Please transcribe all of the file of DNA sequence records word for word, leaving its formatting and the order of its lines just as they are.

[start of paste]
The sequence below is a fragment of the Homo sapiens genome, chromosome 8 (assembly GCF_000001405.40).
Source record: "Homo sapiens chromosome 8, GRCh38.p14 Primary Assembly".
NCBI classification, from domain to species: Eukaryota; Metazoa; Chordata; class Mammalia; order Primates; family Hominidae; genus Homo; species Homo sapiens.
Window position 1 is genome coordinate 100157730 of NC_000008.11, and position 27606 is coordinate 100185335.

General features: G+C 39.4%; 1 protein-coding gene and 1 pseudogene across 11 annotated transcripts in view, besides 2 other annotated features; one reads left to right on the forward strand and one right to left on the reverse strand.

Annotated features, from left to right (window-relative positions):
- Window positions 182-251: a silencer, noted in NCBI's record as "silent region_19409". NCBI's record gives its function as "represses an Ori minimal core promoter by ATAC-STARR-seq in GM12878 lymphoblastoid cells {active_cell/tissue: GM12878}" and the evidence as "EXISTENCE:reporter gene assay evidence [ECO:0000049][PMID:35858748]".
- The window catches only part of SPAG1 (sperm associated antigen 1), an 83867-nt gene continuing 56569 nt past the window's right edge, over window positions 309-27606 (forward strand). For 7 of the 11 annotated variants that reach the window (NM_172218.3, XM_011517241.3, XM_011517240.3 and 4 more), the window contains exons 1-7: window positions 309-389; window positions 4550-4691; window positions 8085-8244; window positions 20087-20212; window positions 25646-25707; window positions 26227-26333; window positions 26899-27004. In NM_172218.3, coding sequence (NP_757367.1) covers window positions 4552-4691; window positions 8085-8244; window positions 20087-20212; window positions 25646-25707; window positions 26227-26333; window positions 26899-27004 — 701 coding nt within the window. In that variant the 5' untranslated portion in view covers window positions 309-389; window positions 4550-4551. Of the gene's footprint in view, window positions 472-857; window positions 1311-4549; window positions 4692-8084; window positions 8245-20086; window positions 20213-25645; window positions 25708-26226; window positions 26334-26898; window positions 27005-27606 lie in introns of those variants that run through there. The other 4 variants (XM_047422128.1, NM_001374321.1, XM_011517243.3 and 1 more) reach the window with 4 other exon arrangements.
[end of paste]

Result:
The sequence below is a fragment of the Homo sapiens genome, chromosome 8 (assembly GCF_000001405.40).
Source record: "Homo sapiens chromosome 8, GRCh38.p14 Primary Assembly".
NCBI classification, from domain to species: Eukaryota; Metazoa; Chordata; class Mammalia; order Primates; family Hominidae; genus Homo; species Homo sapiens.
Window position 1 is genome coordinate 100157730 of NC_000008.11, and position 27606 is coordinate 100185335.

General features: G+C 39.4%; 1 protein-coding gene and 1 pseudogene across 11 annotated transcripts in view, besides 2 other annotated features; one reads left to right on the forward strand and one right to left on the reverse strand.

Annotated features, from left to right (window-relative positions):
- Window positions 182-251: a silencer, noted in NCBI's record as "silent region_19409". NCBI's record gives its function as "represses an Ori minimal core promoter by ATAC-STARR-seq in GM12878 lymphoblastoid cells {active_cell/tissue: GM12878}" and the evidence as "EXISTENCE:reporter gene assay evidence [ECO:0000049][PMID:35858748]".
- The window catches only part of SPAG1 (sperm associated antigen 1), an 83867-nt gene continuing 56569 nt past the window's right edge, over window positions 309-27606 (forward strand). For 7 of the 11 annotated variants that reach the window (NM_172218.3, XM_011517241.3, XM_011517240.3 and 4 more), the window contains exons 1-7: window positions 309-389; window positions 4550-4691; window positions 8085-8244; window positions 20087-20212; window positions 25646-25707; window positions 26227-26333; window positions 26899-27004. In NM_172218.3, coding sequence (NP_757367.1) covers window positions 4552-4691; window positions 8085-8244; window positions 20087-20212; window positions 25646-25707; window positions 26227-26333; window positions 26899-27004 — 701 coding nt within the window. In that variant the 5' untranslated portion in view covers window positions 309-389; window positions 4550-4551. Of the gene's footprint in view, window positions 472-857; window positions 1311-4549; window positions 4692-8084; window positions 8245-20086; window positions 20213-25645; window positions 25708-26226; window positions 26334-26898; window positions 27005-27606 lie in introns of those variants that run through there. The other 4 variants (XM_047422128.1, NM_001374321.1, XM_011517243.3 and 1 more) reach the window with 4 other exon arrangements.